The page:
France details plan for opening gas markets

France's Council of Ministers today approved a draft law transposing into French law the European Union directive on gas market deregulation. As expected, the government was careful to accommodate its left-Communist wing and made no mention of opening up Gaz de France's equity to outsiders like Electricit�e France, TotalFinaElf SA, or other oil companies.


France's Council of Ministers today approved a draft law transposing into French law the European Union directive on gas market deregulation. As expected, the government was careful to accommodate the left wing-Communist contingent and made no mention of opening up Gaz de France's equity to outsiders like Electricit�e France, TotalFinaElf SA, or other oil companies.

State Secretary for Industry Christian Pierret insists that Gaz de France will remain state-owned and that it must devise its own strategy for developing its upstream business, as well as its European and worldwide base. Based on the recent data, the firm has annual sales of about 60 billion francs, profits of 2.7 billion, and cash flow of 10 billion. GdF is the fifth largest gas company in the EU but the only one without the backing of an oil group.

Market opening
Under the draft law, it would seem that GdF would reap all the disadvantages of the gas market opening and none of the advantages.

Initially, the opening�due to start in mid-August�will involve only 150 French corporations that consume more than 25 million cu m/year of natural gas each. These firms account for about 20% of French gas demand. In 2003, 300 corporations will be involved, and about 700 by 2008. This will cover a third of the market, and the usage threshold will be 5 million cu m/year per corporation.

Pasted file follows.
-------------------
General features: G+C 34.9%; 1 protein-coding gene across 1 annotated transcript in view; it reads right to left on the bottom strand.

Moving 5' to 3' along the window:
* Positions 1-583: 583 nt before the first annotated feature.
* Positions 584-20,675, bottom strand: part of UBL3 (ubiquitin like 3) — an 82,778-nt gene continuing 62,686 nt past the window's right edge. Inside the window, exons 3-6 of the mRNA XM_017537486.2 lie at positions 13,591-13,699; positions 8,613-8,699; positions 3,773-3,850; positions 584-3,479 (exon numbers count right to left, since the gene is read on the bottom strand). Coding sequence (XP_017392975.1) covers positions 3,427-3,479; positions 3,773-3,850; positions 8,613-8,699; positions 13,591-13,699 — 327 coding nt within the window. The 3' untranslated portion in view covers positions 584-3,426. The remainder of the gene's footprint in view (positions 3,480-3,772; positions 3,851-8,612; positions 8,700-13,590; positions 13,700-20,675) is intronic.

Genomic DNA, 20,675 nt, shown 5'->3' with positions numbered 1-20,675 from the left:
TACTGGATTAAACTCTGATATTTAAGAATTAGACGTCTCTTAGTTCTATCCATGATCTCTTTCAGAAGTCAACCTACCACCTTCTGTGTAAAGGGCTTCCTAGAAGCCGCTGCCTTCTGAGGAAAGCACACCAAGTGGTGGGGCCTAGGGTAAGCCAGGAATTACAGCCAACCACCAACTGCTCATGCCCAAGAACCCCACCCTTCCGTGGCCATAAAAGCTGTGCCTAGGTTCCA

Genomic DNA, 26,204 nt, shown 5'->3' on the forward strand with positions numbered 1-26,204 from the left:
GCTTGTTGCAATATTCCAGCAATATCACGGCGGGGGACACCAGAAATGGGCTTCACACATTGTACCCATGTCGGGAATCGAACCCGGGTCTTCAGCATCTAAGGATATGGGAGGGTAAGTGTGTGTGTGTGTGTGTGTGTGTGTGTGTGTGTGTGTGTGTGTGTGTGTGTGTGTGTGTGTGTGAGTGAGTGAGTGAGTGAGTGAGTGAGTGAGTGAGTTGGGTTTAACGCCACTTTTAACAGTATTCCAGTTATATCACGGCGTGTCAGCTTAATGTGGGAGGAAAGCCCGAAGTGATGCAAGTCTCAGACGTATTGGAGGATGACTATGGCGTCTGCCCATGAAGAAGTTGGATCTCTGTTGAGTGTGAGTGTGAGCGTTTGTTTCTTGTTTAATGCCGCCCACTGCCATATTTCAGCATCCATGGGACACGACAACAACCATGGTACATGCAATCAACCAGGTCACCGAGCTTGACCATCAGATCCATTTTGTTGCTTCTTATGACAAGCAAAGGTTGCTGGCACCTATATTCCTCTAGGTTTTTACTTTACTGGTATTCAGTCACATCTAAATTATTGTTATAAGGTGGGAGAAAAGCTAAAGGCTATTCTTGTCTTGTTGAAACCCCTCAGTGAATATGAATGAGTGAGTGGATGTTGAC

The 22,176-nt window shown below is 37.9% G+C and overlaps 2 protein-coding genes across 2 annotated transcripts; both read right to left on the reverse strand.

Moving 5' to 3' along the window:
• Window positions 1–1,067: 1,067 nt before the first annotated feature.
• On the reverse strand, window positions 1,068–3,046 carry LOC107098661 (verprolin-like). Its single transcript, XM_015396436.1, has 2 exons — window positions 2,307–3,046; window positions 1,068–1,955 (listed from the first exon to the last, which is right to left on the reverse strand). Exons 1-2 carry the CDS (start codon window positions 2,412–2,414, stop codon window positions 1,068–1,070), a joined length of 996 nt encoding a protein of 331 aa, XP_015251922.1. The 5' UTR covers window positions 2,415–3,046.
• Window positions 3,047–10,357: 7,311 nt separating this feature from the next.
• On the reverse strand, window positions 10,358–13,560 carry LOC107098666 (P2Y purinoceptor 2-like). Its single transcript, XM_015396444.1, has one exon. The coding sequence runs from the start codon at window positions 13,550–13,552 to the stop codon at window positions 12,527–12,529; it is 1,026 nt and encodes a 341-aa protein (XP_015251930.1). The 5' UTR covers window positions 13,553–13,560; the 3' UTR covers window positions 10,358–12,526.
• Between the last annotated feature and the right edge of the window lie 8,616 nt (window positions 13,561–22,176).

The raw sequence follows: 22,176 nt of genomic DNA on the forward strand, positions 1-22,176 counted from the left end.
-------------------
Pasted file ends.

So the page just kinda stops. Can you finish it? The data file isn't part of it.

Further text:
The same eligibility threshold will be granted to gas distributors.

The minister was careful to point out that the opening to competition is not necessarily all bad news for GdF. The firm would, in turn, gain access to other EU gas markets.

The notion of Gaz de France's public service mission is upheld in the draft law: France's energy independence and its secure gas supplies must be supported throughout the market opening process, so that, as required, long-term take-or-pay contracts can be maintained. Ineligible and individual consumers must be treated in the same spirit of equality as they were previously, and they must enjoy an ever-extending gas network. Their gas prices will continue to be fixed by the authorities.

The market will be opened in a progressive and controlled manner, with the government determining the criteria for new suppliers. Suppliers will enjoy third-party access to the gas network or they will be able to acquire gas distribution lines.

Pierret pointed out, "France is the only EU country whose transport network is state-owned." So far, the state has granted distribution concessions to Gaz de France or its regional affiliates Gaz du Sud Ouest and Cie. Francaise du M�ane, in which TotalFinaElf has a large stake. The state will now abandon the concession regime in favor of periodically renewed authorizations against proper payment. The payment rate will be established by a special commission. In this way, Gaz de France and TotalFinaElf will have to buy back their concessions.

New gas distributors and suppliers will be able to purchase gas lines or build new ones, if they meet with the necessary approvals. On the other hand, there will be no third-party access to the underground gas storage facilities, which will continue to be controlled by the parties that developed them (GdF and TotalFinaElf). However, if and when capacities are available, an "open and fluid market" of this extra capacity will be possible. New entrants can, in any case, create their own gas storage facilities.

Finally, the market-opening strategy will protect France's labor force by maintaining the special and favored status of electricity and gas personnel.

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